What Diners Really Want: Stated Intent Vs. Actual Drivers

What consumers say they want from a restaurant meal is not necessarily what determines where they dine out.

 

A two-part research study by Catapult Marketing, “Experience Counts: Unmasking the Drivers of Brand Preference in the Quick-Serve and Fast Casual Restaurant Category,” isolated the stated intent of restaurant selection from the true drivers of brand choice. In phase one, a survey of more than 1,000 U.S. consumers revealed a pattern of selection driven largely by practical factors such as type of food, choice of cuisine, location and affordability. In phase two, a survey of more than 2,000 diners found that many of those factors fell to the wayside, replaced by a variety of influences related to the type of experience that diners were seeking.

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“The back and forth about ‘where to eat?’ isn’t a rational or functional conversation. There are deeper emotional layers that drive brand selection,” says Doug Molnar, VP, senior director of planning at Catapult. “Universally, people claim that the primary drivers of restaurant selection are affordability, great tasting food and a satisfying meal. But when we determine what actually drives brand preference, those attributes are replaced by factors such as offering traditional flavors and a home-made taste (for lunch), and seeking new food options or a trendy place (for dinner).”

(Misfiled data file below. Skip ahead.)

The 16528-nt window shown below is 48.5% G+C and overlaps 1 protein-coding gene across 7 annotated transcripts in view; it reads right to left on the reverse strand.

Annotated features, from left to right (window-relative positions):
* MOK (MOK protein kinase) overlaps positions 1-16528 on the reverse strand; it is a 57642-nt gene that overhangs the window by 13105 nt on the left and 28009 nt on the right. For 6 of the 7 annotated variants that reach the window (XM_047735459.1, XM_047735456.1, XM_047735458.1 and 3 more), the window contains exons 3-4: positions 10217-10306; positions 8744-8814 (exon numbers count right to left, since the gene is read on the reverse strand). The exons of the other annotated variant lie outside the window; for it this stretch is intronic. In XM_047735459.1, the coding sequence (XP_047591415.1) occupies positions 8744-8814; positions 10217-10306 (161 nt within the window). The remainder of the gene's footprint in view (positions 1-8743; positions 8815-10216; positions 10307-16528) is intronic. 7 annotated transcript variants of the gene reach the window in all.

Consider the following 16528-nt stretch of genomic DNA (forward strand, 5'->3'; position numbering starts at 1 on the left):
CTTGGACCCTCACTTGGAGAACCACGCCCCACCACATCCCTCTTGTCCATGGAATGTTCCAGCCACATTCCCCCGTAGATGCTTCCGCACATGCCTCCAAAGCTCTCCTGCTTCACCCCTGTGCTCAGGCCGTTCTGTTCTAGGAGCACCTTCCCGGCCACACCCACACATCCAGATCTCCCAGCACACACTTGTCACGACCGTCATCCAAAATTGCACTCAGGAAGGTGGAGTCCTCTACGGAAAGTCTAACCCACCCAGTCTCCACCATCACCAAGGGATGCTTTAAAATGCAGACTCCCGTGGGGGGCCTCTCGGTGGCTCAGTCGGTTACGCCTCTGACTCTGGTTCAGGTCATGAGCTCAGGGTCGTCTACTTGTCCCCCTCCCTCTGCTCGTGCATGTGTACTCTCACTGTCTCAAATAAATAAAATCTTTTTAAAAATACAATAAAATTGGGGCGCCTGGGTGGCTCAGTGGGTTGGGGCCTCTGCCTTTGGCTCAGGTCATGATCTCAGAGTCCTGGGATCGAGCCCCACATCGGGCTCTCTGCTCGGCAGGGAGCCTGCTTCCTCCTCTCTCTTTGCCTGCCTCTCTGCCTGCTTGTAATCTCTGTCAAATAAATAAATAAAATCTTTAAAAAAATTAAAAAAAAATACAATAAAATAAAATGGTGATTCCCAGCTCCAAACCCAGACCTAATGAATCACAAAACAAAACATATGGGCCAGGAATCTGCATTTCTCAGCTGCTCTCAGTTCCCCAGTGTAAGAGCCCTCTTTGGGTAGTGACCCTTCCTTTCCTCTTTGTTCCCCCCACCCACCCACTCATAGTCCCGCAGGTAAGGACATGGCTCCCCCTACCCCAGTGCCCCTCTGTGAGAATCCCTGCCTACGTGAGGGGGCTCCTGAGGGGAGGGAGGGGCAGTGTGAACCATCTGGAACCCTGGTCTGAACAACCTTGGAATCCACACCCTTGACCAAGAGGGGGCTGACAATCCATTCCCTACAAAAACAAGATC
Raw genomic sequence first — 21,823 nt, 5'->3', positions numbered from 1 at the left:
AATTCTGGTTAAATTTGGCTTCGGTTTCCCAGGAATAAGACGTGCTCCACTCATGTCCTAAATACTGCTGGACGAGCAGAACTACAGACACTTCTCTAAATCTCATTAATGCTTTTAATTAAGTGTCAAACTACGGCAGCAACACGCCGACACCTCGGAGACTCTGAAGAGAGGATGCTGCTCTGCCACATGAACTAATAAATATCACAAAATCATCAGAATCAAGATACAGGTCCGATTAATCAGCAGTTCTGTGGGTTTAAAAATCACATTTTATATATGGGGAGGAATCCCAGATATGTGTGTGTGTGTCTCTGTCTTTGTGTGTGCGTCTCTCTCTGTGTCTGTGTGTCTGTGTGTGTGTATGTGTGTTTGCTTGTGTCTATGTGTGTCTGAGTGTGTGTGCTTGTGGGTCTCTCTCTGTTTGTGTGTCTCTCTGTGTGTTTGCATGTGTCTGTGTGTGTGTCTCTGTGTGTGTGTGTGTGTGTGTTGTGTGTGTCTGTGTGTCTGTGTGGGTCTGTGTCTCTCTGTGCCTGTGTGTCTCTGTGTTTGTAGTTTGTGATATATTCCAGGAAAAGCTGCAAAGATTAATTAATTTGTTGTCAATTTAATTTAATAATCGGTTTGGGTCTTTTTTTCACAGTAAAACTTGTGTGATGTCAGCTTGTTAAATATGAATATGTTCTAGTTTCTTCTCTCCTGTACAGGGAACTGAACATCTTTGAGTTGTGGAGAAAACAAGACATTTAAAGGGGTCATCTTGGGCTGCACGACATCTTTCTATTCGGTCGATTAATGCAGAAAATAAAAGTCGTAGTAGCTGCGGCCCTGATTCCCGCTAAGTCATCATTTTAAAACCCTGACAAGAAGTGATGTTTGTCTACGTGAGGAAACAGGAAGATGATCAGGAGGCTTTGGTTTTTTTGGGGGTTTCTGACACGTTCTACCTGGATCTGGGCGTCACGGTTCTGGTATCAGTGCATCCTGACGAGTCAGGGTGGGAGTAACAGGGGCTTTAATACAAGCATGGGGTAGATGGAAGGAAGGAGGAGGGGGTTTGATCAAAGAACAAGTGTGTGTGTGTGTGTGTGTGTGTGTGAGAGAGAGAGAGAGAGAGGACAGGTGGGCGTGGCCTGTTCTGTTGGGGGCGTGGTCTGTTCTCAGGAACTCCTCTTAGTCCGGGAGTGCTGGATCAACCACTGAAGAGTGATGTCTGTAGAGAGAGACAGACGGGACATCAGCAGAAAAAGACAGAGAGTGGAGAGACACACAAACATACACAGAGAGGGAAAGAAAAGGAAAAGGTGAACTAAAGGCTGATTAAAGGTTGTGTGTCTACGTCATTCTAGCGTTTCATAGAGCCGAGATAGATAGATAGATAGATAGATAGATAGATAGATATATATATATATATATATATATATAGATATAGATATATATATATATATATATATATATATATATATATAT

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The choice of where to eat lunch was driven mainly by logical and emotional inclusivity concerns related to menu selection, familiarity and comfort (“tastes like homemade without the effort,” “offers traditional flavors,” “a wide variety of foods” were the top three attributes in derived importance), as well as by the desire for communal appeal (“fits well with more lively company and conversation” was tied for No. 4 with “offers high quality foods”). By contrast, dinner was seen more as an aspirational occasion and an opportunity to seek out new dining experiences.

Rather than expressing a strong desire for quality or great-tasting foods, respondents rated attributes such as “gaining in popularity” and “is a trendy place” at the top of the list.

Millennials Stand Out

The research also revealed Millennial diners and their younger age cohorts are particularly cost-conscious consumers, placing affordability at the top of the list of stated purchase intent. However, the second survey revealed deeper experiential forces, such as seeking a trendy place to eat, driving the restaurant choices of Millennials.

Millennials like to try new things and often use social media to share food experiences with friends and family, and this may heavily influence their choice of restaurant. Seeking “a trendy place” topped the list of attributes in derived importance for both the younger (18 to 24 years old) and older (25 to 34 years old) sub-groups in the survey, while “introducing new food options” was shown to be slightly more important for the younger of those groups. On the other hand, attributes such as “wide variety”, “great tasting foods” and “foods you crave” were not as influential.

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